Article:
The Bank is a commercial bank chartered under the laws of the State of Georgia, and as such is subject to supervision, regulation and examination by the Georgia Department. The Bank is a member of the FDIC, and their deposits are insured by the FDIC’s Deposit Insurance Fund up to the amount permitted by law. The FDIC and the Georgia Department routinely examine the Bank and monitor and regulate all of the Bank’s operations, including such things as adequacy of reserves, quality and documentation of loans, payments of dividends, capital adequacy, adequacy of systems and controls, credit underwriting and asset liability management, compliance with laws and establishment of branches. Interest and other charges collected or contracted for by the Bank is subject to state usury laws and certain federal laws concerning interest rates. The Bank files periodic reports with the FDIC and the Georgia Department.

 

FDICIA and Prompt Corrective Action

 

The Federal Deposit Insurance Corporation Improvement Act of 1991 (“FDICIA”), among other things, requires the federal bank regulatory agencies to take “prompt corrective action” regarding depository institutions that do not meet minimum capital requirements. FDICIA establishes five regulatory capital tiers: “well capitalized”, “adequately capitalized”, “undercapitalized”, “significantly undercapitalized”, and “critically undercapitalized”. A depository institution’s capital tier will depend upon how its capital levels compare to various relevant capital measures and certain other factors, as established by regulation. The FDICIA imposes progressively more restrictive restraints on operations, management and capital distributions, depending on the category in which an institution is classified.

 

All of the federal bank regulatory agencies have adopted regulations establishing relevant capital measures and relevant capital levels for federally insured depository institutions. Notably, the Revised Capital Rule updated the prompt corrective action framework to correspond to the rule’s new minimum capital thresholds, which took effect on January 1, 2015. Under this new framework, (i) a well-capitalized insured depository institution is one having a total risk-based capital ratio of 10 percent or greater, a Tier 1 risk-based capital ratio of 8 percent or greater, a CET1 capital ratio of 6.5 percent or greater, a leverage capital ratio of 5 percent or greater and that is not subject to any order or written directive to meet and maintain a specific capital level for any capital measure; (ii) an adequately-capitalized depository institution is one having a total risk based capital ratio of 8 percent or more, a Tier 1 capital ratio of 6 percent or more, a CET1 capital ratio of 4.5 percent or more, and a leverage ratio of 4 percent or more; (iii) an undercapitalized depository institution is one having a total capital ratio of less than 8 percent, a Tier 1 capital ratio of less than 6 percent, a CET1 capital ratio of less than 4.5 percent, or a leverage ratio of less than 4 percent; and (iv) a significantly undercapitalized institution is one having a total risk-based capital ratio of less than 6 percent, a Tier 1 capital ratio of less than 4 percent, a CET1 ratio of less than 3 percent or a leverage capital ratio of less than 3 percent. The Revised Capital Rules retain the 2 percent threshold for critically undercapitalized institutions, but make certain changes to the framework for calculating an institution’s ratio of tangible equity to total assets.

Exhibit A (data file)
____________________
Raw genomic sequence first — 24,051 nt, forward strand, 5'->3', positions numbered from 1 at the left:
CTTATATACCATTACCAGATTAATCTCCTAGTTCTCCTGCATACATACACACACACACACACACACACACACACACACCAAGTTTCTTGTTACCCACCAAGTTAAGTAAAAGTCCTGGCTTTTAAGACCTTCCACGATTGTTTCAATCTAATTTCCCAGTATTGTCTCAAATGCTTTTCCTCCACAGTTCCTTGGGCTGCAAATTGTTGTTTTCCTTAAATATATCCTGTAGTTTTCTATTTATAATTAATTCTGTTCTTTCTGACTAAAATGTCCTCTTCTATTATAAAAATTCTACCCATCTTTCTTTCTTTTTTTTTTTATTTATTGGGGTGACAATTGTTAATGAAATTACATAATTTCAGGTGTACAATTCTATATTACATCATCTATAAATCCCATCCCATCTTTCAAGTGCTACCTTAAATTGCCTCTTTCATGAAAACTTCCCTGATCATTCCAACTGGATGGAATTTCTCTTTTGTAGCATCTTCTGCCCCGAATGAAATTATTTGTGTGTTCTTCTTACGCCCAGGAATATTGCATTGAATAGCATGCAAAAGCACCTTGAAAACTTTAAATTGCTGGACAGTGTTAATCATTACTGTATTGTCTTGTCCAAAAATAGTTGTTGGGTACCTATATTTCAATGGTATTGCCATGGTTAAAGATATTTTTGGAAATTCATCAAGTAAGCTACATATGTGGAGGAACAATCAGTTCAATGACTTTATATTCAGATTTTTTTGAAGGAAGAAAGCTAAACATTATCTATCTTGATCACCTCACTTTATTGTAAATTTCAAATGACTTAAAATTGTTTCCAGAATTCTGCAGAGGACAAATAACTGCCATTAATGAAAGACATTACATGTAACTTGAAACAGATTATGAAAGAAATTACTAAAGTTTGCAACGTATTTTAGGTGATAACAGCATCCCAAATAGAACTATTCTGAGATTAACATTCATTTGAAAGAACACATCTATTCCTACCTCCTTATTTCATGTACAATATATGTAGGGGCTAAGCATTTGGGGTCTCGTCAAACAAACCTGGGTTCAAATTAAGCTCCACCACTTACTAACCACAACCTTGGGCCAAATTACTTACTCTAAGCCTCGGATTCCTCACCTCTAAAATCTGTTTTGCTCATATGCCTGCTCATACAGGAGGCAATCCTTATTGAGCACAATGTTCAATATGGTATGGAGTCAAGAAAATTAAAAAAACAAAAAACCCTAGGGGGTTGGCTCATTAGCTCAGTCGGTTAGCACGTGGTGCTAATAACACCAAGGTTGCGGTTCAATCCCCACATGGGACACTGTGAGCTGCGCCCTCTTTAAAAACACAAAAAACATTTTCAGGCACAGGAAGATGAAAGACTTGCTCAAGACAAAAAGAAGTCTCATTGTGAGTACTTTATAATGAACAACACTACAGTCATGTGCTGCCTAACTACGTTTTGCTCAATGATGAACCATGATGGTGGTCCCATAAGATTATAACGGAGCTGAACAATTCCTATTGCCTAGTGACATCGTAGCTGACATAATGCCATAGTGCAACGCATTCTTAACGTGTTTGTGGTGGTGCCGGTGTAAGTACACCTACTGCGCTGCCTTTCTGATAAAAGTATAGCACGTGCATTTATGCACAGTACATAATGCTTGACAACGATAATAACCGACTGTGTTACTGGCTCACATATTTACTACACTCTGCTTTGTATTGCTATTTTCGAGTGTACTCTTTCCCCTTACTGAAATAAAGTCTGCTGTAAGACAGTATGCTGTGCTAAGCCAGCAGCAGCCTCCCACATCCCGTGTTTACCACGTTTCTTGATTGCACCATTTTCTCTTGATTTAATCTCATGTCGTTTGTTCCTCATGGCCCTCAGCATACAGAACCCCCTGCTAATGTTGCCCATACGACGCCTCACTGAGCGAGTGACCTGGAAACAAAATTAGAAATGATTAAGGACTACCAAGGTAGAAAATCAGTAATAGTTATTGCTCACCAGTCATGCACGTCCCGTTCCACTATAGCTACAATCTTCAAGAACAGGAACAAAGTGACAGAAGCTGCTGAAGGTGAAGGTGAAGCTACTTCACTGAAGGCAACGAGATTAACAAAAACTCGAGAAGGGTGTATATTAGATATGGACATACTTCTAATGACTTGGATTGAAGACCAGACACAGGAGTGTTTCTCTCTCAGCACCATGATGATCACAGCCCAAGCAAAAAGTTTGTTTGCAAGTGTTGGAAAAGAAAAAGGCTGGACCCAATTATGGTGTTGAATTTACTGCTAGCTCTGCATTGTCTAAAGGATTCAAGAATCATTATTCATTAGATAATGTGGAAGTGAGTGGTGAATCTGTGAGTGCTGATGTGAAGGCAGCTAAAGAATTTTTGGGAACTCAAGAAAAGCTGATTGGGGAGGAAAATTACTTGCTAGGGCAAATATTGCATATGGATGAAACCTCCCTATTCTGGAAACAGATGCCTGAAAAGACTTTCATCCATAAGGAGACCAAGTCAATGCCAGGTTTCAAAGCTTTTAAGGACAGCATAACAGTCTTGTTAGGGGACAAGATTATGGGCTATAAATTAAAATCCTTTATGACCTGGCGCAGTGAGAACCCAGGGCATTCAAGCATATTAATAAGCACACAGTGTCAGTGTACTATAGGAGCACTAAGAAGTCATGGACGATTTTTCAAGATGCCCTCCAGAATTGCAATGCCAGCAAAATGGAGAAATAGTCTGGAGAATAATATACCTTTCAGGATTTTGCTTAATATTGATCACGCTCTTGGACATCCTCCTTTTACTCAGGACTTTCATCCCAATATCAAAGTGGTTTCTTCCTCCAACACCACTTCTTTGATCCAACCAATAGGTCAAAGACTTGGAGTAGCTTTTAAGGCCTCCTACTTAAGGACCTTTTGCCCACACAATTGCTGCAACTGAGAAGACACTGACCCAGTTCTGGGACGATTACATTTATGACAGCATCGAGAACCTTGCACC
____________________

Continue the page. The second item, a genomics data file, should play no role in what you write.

-14-

 

 

Part I (Continued)

Item 1 (Continued)

 

As of December 31, 2015, Colony Bank was considered “well capitalized,” and the consolidated capital ratios of the Company were as follows:

 

   

December 31, 2015

 
   

Amount

   

Percent

 

Leverage Ratio

               

Actual

  $ 123,344       10.69 %

Well-Capitalized Requirement

    57,687       5.00  

Minimum Required (1)

    46,149       4.00  

Risk Based Capital:

               

Tier 1 Capital

               

Actual

    123,344       15.51  

Well-Capitalized Requirement

    63,602       8.00  

Minimum Required (1)

    47,702       6.00  

Common Equity Tier 1 Capital

               

Actual

    81,823       10.29  

Well-Capitalized Requirement

    51,677       6.50  

Minimum Required (1)

    35,776       4.50  

Total Capital

               

Actual

    131,948       16.60  

Well-Capitalized Requirement

    79,503       10.00  

Minimum Required (1)

    63,602       8.00  
     
 

(1)

Represents the minimum requirement. Institutions that are contemplating acquisitions or anticipating or experiencing significant growth may be required to maintain a substantially higher leverage ratio.